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  • main-street-klein-ta0705-wide

    Poor Must Be Protected From Main Street Too

    Businesses that thrive on people needing access to emergency funds boom when unemployment skyrockets, wages dip, and millions find themselves struggling to make rent each month. So what happens next? Who protects these people?
  • When the Facts Get in the Way

    My family and I have spent most of July in Tennessee, which has put me in the position of being in touch with but not obsessed by the news cycle. (Though there is not really a cycle to news anymore. It is more of a treadmill.) My first glimmer of things comes from my e-mail, with its news alerts, and last week, inevitably, I found myself following the strange saga of Shirley Sherrod, a hitherto unknown employee of the Department of Agriculture.
  • gal-gop-frontrunners-tease

    Money Raised and Spent by GOP Pols for 2012

    Even though no GOP politician has formally declared a run for president in 2012, gauging how much money potential candidates have raised for their political action committees--and what they're doing with it--reveals something about their game plans: key endorsements they're trying to secure and volunteer networks they're aiming to harness. Some of these pols are starting to rev up. Others, not so much. Here's a rundown.
  • elizabeth-warren-hsmall

    Left Pushes Hard for Elizabeth Warren at CFPB

    There’s a 2.0 version of health care’s public-option debate, and her name is Elizabeth Warren. She’s the Harvard law professor who’s been giving Treasury Department insiders heartburn over their excessive generosity to Wall Street bigwigs. Liberals are lobbying hard for Warren to head the newly created Consumer Financial Protection Bureau, warning the White House that failure to do so would rival the left’s disappointment over President Obama’s refusal to fight for a public option.
  • oreilly-nbpp-graham-wide

    The New Black Panther Story: Light on Facts, Heavy on Echo

    The problem with the version of the New Black Panthers story circulating in right-wing media is that everything rests on one man's unverifiable testimony. Rather than find facts, those driving the narrative are content to repeat the same unverified story over and over.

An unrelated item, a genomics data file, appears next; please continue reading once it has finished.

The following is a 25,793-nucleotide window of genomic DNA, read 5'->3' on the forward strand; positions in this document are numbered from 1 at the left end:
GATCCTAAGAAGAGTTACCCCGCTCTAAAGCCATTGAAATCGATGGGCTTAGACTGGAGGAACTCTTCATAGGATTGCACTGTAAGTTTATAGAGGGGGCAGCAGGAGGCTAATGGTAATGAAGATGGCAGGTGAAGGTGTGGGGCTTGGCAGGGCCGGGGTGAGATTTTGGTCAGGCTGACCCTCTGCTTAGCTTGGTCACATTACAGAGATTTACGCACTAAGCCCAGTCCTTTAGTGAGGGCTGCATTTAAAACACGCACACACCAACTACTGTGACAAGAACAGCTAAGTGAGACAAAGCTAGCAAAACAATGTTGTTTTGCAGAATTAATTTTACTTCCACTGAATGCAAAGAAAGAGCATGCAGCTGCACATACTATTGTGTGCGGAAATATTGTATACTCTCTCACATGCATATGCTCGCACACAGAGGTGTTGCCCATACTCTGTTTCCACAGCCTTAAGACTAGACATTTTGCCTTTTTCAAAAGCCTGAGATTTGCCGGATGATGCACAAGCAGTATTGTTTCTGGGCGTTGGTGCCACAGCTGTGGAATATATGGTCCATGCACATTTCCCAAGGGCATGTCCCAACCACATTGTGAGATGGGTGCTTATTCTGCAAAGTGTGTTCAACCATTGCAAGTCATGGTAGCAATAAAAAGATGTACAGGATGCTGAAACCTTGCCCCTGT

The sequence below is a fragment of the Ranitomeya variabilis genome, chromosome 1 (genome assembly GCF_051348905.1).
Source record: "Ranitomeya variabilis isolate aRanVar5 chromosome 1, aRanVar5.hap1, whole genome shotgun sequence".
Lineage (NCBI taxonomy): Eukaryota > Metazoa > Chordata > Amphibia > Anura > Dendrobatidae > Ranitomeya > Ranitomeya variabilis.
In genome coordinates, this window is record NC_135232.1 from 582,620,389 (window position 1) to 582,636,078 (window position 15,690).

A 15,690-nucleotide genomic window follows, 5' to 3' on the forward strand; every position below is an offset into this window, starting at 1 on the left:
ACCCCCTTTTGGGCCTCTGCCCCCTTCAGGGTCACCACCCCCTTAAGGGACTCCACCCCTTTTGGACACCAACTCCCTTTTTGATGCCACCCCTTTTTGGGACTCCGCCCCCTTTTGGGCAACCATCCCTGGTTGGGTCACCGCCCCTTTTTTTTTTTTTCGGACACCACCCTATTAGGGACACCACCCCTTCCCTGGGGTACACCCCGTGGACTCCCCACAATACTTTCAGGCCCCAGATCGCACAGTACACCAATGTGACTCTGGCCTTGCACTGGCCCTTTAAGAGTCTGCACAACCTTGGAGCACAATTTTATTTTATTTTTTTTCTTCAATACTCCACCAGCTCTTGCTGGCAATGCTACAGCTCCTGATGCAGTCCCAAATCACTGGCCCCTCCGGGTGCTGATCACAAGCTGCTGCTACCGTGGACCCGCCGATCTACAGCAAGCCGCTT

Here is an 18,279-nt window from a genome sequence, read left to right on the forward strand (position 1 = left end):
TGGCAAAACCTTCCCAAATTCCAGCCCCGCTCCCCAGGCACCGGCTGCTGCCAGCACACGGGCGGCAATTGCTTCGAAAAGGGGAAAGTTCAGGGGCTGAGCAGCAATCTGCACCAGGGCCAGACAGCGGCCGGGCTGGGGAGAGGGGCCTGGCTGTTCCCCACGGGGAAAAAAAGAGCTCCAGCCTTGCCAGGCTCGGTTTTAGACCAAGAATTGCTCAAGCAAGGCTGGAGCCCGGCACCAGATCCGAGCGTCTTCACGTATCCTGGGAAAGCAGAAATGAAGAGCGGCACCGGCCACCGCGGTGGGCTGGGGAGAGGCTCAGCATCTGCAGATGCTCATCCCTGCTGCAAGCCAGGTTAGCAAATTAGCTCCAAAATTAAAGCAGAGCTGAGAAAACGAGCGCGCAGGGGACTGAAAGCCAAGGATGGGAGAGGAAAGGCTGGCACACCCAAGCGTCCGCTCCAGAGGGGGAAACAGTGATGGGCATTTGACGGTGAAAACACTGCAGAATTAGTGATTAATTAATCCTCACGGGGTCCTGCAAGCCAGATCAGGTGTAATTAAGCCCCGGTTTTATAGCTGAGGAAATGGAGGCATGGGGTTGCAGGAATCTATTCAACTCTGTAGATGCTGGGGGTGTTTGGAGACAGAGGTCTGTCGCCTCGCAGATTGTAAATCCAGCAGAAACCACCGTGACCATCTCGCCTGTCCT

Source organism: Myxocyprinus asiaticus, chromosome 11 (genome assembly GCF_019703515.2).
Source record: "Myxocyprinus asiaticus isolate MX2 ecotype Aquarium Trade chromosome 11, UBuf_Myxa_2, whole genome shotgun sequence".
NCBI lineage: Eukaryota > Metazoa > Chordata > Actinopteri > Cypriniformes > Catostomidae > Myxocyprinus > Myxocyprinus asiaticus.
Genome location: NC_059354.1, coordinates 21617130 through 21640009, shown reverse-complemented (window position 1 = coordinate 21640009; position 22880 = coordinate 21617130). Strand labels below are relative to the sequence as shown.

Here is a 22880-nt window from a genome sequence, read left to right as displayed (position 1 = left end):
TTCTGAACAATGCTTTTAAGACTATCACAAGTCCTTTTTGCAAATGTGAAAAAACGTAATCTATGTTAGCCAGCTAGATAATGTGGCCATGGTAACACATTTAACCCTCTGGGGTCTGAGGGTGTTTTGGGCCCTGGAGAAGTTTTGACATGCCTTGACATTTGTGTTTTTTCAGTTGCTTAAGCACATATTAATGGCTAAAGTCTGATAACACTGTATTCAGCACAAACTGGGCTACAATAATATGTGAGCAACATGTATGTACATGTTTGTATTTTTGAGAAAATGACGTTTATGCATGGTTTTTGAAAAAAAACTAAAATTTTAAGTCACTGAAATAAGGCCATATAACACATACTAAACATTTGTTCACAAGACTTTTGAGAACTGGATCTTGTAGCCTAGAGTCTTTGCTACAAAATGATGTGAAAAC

• Congressional Approval Falls Again

    Congress has never been held in very high regard. But new numbers out today suggest a stunning drop in confidence in lawmakers across the board. Among 16 different public institutions surveyed by Gallup—from churches to news organizations—Capitol Hill ranks dead last, below banks and big industry.
  • Tea Party Next up,x-default

    Sharron Angle Perfects Dodging Reporters

    It's not a bird. It's not a plane. That worried-looking blur reporters keep seeing in Nevada is Republican Senate candidate Sharron Angle. Her new signature move is to (almost) literally sprint away from the press.
  • A Military Record Made for Washington?

    Wags are suggesting that the patchy military record of Alvin Greene, the unexpected Democratic Senate nominee in South Carolina, implies he could be a perfect fit in D.C. He was, reports the AP, "usually capable of handling mundane tasks with supervision."
  • oil-spill-now-what-artlede300

    Now What?

    Even with the oil gusher plugged, BP still has to worry about tropical depressions, months of cleanup, billions in claims, and a federal investigation. Five issues to watch.
  • sherrod-scandal-raina-wide

    Why Obama Should Speak Out on Sherrod

    It’s time for President Obama to give another “race speech.” Because in response to the very public and very undeserved firing of Shirley Miller Sherrod as the USDA’s Georgia director of rural development, a phone call isn’t going to cut it.
  • Vilsack Offers Sherrod New Position